Giffords Expressed Concern with Rhetoric


Pima County Sheriff Clarence Dupnik pointed the finger of blame this weekend, at least in part, on the incendiary political rhetoric that he complained had become all too common.

"When you look at unbalanced people, how they respond to the vitriol that comes out of certain mouths about tearing down the government -- the anger, the hatred, the bigotry that goes on in this country is getting to be outrageous," Dupnik said at a news conference Saturday night. "And unfortunately, Arizona, I think, has become the capital. We have become the mecca for prejudice and bigotry."

Dupnik added, "That may be free speech, but it's not without consequences."

Authorities continue to investigate the background of the suspect, 22-year-old Jared Lee Loughner, whose anti-government ramblings and notes with the words "I planned ahead," "My assassination," and "Giffords," which law enforcement officials said they found scrawled on an envelope left in a safe in his house, offer clues about his motivation and mental state.

The United States Attorney in Arizona on Sunday filed three charges for the attempted murder of Giffords and two members of her staff, and two charges of murdering federal employees.

Sheriff Dupnik's remarks on Saturday eerily echo comments that Giffords, herself, made months ago, noting her presence on the Palin target list.

"We are on Sarah Palin's targeted list," Giffords said in an interview on MSNBC. "The way that she has it depicted has the cross hairs of the gun site over our district. When people do that, they have got to realize there are consequences to that action."

Rhetoric and Imagery Long a Part of Politics

A member of Palin's political team, Rebecca Mansour, told conservative commentator Tammy Bruce, "We never imagined, it never occurred to us that anybody would consider it violent," referring to the list. Palin posted a note of condolence on her Facebook page shortly after Saturday's shooting.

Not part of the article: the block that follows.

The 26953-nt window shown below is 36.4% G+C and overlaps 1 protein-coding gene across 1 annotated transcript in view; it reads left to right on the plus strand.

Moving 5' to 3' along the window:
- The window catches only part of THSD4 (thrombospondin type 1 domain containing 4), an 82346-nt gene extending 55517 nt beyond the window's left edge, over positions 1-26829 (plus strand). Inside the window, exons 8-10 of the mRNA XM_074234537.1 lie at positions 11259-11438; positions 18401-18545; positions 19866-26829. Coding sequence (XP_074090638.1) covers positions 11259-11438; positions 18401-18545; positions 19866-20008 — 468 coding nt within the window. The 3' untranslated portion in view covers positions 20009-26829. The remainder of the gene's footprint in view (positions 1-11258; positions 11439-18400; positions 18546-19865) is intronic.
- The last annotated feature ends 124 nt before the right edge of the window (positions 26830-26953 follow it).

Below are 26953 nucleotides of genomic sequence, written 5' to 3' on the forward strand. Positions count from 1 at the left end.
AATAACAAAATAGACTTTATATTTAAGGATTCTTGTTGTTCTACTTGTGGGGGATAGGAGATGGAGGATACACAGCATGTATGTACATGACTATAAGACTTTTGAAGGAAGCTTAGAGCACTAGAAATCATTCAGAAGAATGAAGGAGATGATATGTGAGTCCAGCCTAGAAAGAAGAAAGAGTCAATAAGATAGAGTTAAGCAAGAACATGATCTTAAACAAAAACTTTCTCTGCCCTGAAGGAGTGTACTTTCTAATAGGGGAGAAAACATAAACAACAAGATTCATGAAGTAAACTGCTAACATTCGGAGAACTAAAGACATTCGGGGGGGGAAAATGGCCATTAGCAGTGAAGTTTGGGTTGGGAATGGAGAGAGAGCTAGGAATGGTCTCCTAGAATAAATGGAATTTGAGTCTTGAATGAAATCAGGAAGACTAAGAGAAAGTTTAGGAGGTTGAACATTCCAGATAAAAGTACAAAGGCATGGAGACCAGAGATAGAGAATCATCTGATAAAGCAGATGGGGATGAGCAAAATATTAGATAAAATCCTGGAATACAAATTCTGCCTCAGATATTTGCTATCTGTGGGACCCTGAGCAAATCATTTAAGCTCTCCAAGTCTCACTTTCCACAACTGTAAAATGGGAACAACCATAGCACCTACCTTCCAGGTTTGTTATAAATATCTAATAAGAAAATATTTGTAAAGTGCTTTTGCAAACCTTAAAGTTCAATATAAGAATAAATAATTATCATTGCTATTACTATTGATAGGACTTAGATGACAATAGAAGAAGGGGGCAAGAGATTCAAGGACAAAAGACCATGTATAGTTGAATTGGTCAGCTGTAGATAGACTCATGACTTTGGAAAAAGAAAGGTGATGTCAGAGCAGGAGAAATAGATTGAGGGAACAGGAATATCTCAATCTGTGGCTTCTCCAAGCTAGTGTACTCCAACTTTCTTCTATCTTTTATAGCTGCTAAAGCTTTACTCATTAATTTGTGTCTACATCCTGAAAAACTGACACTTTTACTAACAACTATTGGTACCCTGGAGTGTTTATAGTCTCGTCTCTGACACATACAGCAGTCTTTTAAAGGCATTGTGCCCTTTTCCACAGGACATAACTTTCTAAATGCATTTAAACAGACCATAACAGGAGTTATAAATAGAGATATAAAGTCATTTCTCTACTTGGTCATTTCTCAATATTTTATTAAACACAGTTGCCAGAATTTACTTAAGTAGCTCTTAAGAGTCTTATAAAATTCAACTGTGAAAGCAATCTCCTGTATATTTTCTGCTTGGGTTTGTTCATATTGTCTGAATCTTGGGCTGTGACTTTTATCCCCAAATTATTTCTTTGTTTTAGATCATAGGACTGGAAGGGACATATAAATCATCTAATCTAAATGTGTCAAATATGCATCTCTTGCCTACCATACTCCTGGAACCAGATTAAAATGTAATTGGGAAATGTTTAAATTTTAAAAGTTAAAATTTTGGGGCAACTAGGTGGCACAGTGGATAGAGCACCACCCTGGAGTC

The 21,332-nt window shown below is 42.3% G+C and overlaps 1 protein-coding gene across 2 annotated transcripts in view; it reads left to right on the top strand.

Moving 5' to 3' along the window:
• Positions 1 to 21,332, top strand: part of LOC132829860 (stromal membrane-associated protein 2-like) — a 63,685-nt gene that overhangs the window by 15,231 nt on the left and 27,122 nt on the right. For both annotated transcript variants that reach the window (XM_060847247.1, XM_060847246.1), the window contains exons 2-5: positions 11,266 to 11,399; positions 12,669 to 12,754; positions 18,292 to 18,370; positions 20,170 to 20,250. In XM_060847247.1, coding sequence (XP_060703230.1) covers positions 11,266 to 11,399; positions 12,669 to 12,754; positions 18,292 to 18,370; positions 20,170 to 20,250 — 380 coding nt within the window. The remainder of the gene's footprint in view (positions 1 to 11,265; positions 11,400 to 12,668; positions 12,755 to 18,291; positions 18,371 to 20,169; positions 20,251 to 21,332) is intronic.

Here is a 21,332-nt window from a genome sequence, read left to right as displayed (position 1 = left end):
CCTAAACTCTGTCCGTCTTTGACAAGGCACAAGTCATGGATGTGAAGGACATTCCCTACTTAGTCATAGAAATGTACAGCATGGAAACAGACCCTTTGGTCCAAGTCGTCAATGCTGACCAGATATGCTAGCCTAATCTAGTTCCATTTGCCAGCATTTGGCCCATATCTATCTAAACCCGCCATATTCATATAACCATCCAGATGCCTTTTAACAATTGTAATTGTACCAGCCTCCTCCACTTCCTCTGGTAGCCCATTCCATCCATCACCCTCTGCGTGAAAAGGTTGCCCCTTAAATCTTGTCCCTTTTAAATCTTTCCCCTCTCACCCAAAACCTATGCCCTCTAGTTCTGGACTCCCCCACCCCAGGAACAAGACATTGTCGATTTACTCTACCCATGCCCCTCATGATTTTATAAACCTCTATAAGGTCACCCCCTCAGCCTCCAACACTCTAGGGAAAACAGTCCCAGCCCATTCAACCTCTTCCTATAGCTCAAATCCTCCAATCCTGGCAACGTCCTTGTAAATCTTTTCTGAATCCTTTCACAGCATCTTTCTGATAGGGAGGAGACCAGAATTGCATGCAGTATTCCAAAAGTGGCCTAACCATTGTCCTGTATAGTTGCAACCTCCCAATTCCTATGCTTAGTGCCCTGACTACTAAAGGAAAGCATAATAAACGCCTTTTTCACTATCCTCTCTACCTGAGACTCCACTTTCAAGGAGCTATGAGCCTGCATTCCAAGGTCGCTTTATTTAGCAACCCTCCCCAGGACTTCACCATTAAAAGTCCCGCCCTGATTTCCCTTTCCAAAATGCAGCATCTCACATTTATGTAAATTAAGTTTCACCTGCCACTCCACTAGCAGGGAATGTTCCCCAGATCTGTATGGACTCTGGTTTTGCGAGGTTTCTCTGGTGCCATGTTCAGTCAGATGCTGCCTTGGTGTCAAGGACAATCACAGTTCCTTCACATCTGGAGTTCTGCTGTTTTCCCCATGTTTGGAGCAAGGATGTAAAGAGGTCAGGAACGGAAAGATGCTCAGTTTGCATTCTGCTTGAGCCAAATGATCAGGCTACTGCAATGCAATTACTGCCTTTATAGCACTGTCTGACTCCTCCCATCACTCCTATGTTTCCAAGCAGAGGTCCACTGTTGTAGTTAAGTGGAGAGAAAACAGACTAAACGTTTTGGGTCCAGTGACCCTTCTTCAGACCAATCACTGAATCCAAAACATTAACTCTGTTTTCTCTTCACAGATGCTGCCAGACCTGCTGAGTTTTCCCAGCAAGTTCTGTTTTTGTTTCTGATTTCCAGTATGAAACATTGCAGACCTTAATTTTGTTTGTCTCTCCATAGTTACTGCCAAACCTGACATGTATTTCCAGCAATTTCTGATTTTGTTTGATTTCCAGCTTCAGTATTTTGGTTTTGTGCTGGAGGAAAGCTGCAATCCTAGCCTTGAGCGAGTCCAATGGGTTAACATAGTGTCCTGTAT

In a post Sunday morning on his blog Red State, conservative commentator Erick Erickson criticized those who have been "subtly and not so subtly pinning the blame for the attempted assassination of the Congresswoman and the related shootings on the tea party movement, Sarah Palin, Rush Limbaugh, Glenn Beck, me, you, and everyone right of center," calling such a suggestion, "not just media malpractice, but a lie."

Jenny Beth Martin, co-founder of the Tea Party Patriots, also took issue with the notion that Loughner's actions had anything to do with the political climate that has recently been shaped in no small part by vocal members of groups like hers.

"I don't see how expressing your anger and frustration with government in a peaceful manner can be blamed for lone actions of one mentally disturbed person," Martin told ABC News. "Expressing your frustration and asking your elected officials to represent you the way you want to be represented is a far cry from violence."

Martin and a slew of political observers on both the left and right pointed out that militaristic rhetoric and imagery have long been a part of politics. They also noted that Democratic campaign committees also deployed their own "target" lists of Republican districts in 2010 that were not entirely dissimilar from Palin's.

Sen. Lamar Alexander, R-Tenn., agreed on Sunday that as a nation "we ought to cool it, tone it down" and "even on difficult issues like immigration, or taxes or the health care law, do our best not to inflame passions."

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